“How much does drywall cost?” There’s a reason why people ask this question. Drywall is one of the most economical building materials available, since it creates walls, ceilings and in some cases entire rooms for very little money. As long as the architectural look of the end result doesn’t have to be fancy, drywall is the perfect inexpensive construction medium. Yes, you can paint or decorate drywall just like a regular wall of wood or brick or stone, and you can fasten proper wood paneling over it. The result, while not elegant, will be livable, insulated and well-built. As usual, the cost of drywall depends upon the size of the project, and the total cost will reflect labor as well as materials, unless you’re a do-it-yourselfer.
The answer to the question, “how much does drywall cost?” depends upon what size wall, ceiling or dormer corner you want, and the material you want to use; not all drywall is the same.
The most popular and readily available brand is Gold Bond, which boasts the most consistent drywall prices and which measures 8 ft. x 4 ft and with variable widths. The average cost of a sheet is between $6 to $15, depending on width; more about that in a moment. If you estimate a room at normal height and width, an average of 8 feet high by 14 feet long per wall (a good sized storage room, for instance), you have a price of approximately $700 to $900 for materials. Add in a contractor (say one who works in an urban area), and you can add on labor costs that will run somewhere between $500 and $900 to complete the job professionally. If you want to pay for only the materials, you can assume at least a day’s work, unless you have friends, neighbors or relatives who’ll be content with a cold drink afterwards.
Single sheets, as noted, cover a large range in drywall pricing, but relatively little difference in quality—if you select the Gold Bond brand, you’ll be dealing with the most frequently stocked drywall around (and you will want a popular brand because it’s easily replaced, just in case you break a section or didn’t get enough sheets for the job).
The drywall cost per sheet depends on the sheet’s width. 3/8 inch is the least expensive, averaging $6-$8, depending on the store you select. Next is ½ inch, which comes in at about the same price (or perhaps 50 cents more per gypsum sheet). The following is the slightly more expensive ¼ inch, which runs between $7-$9 per sheet, and finally the most expensive (and sturdiest) dry wall piece, 5/8 inch, which runs between $12 and $15.
All right, you’ve got the plan ready—you’re going to create a room with drywall. Your walls, as we mentioned, are going to be a standard 8 feet by 14 feet—this yields a total square footage of 112. Now you add the square footage in areas of surfaces that will be drywalled, yielding you a total of approximately 448 square feet (assuming four walls). Do the math and you’ll see that it will take about 30 drywall sheets (round up to 32 to be safe) to complete the project. Assume the cost of a sheet between $7 and $9 for the ½ inch, and it becomes $240 to $270, the materials-only cost for the drywall sheets to complete the room. None of this includes the labor, of course, but you should figure close to one day and perhaps $800-$1000 in labor expenses for a crew of two to three workers.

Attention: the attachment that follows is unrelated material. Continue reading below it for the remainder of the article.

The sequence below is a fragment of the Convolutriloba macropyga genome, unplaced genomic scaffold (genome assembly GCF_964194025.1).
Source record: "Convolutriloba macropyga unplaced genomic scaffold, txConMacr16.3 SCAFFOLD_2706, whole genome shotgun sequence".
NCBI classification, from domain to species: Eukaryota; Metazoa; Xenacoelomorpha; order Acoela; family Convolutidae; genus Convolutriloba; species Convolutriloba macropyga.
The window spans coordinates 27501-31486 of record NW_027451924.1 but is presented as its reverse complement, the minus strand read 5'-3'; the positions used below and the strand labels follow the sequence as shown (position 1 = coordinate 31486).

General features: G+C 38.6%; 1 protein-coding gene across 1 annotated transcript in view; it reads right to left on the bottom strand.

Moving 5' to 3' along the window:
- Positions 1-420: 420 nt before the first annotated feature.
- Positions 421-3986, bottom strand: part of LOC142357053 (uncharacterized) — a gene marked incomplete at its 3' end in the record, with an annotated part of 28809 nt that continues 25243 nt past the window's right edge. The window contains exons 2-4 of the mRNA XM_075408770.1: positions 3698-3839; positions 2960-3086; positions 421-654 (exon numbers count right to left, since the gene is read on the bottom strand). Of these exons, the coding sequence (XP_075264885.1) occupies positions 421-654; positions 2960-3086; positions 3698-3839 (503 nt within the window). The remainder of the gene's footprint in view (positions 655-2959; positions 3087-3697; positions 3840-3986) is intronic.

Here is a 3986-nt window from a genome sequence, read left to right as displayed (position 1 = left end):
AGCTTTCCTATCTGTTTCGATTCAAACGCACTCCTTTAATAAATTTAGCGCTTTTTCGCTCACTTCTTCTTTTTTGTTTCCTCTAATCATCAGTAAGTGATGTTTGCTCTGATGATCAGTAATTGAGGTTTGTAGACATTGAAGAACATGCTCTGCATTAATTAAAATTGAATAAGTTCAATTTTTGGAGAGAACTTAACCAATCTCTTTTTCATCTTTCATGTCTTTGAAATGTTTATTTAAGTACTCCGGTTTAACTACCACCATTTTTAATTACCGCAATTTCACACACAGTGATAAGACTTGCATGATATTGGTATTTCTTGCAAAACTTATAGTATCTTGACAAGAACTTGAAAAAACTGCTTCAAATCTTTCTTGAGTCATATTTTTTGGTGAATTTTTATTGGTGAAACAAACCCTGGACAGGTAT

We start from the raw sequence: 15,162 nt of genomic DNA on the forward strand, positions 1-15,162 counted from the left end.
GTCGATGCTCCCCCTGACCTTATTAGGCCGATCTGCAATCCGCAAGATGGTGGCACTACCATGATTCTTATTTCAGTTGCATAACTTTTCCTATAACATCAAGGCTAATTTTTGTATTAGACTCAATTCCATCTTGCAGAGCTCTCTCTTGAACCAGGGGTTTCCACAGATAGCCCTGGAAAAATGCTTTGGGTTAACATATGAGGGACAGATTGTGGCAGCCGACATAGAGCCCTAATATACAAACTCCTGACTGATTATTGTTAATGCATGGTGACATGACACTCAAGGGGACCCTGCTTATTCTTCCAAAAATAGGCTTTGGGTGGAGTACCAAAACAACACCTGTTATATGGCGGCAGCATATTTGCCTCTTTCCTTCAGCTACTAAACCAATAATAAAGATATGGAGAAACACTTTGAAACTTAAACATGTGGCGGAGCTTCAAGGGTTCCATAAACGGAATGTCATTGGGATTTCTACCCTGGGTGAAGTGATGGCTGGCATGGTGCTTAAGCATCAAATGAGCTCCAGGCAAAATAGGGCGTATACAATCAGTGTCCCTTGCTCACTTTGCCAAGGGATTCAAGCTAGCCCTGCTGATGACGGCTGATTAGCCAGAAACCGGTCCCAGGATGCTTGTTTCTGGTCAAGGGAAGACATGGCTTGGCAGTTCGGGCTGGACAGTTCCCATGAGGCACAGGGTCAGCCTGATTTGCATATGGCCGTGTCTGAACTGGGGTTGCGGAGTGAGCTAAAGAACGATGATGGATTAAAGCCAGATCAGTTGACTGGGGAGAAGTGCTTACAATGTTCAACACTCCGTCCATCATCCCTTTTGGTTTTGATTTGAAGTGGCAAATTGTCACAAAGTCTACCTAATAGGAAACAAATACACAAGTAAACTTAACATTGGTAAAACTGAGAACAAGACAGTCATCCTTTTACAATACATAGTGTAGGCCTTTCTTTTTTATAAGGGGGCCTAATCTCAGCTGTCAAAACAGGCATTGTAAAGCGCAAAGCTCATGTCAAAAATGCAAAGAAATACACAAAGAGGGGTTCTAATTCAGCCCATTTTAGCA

The same calculations you used in determining the cost of drywall for a structure of four walls is also applied to the ceiling. The ceiling’s square footage is calculated and translated into the number of drywall sheets used. For example, an average ceiling of 12 feet by 20 feet would require six sheets (at about $45 to $54 total for sheets only). You would also have to supply the frame to hang the drywall, which can be as simple as 2x4s or 2x8s attached to the ceiling, at approximately $120-150 more. That’s close to $200 for materials for the ceiling—figure at least $400-500 labor costs for a few men to hang the drywall in an afternoon. In all, estimate between $600 and $800 at current drywall prices for a ceiling.
The best places to buy drywall would either be Lowe’s or Home Depot to find the most consistent drywall prices and the largest supplies in stock.
Orchard Home and Garden is the third possibility. If you’re wondering how we know this, these are the stores where we priced all the drywall in this analysis! Happy building to you!
There is a spike in drywall pricing for sheets that are mold resistant, but they are a necessity if you are, for example, finishing a basement where pipes run throughout; you will have constant mildew and molding problems with the humidity in the area if you don’t install mold resistant drywall, and the cost is not as much as you may be expecting. On average, the best mold resistant drywall (a solid brand name such as ToughRock, for instance) will run between $13 and $15 a sheet, adding perhaps $40 to $50 to your total drywall cost, which is certainly worth it for such a small drywall pricing increase.
Paperless drywall is actually a “blue board,” a building material sheet that is slightly less crumbly than regular drywall, and costs a nominally larger fee—on average $14-$16 a sheet. Another “paperless” drywall is the very sturdy and long-lasting masonry board, which costs about the same as the “blue board” although the sheets are marginally smaller (usually 6 feet by 4 feet). The average spike in price for a “blue board” or masonry board is between $50 and $75 more added to the overall drywall cost of the project.
To lighten the load of drywall, but still retain the sturdy sensation of the solid material, you can purchase ultralight drywall, which is up to 30% lighter than regular drywall, thus making carrying the drywall and setting it in place a great deal easier. It costs about one to two dollars more than regular gypsum—the average price per sheet is $14 to $16.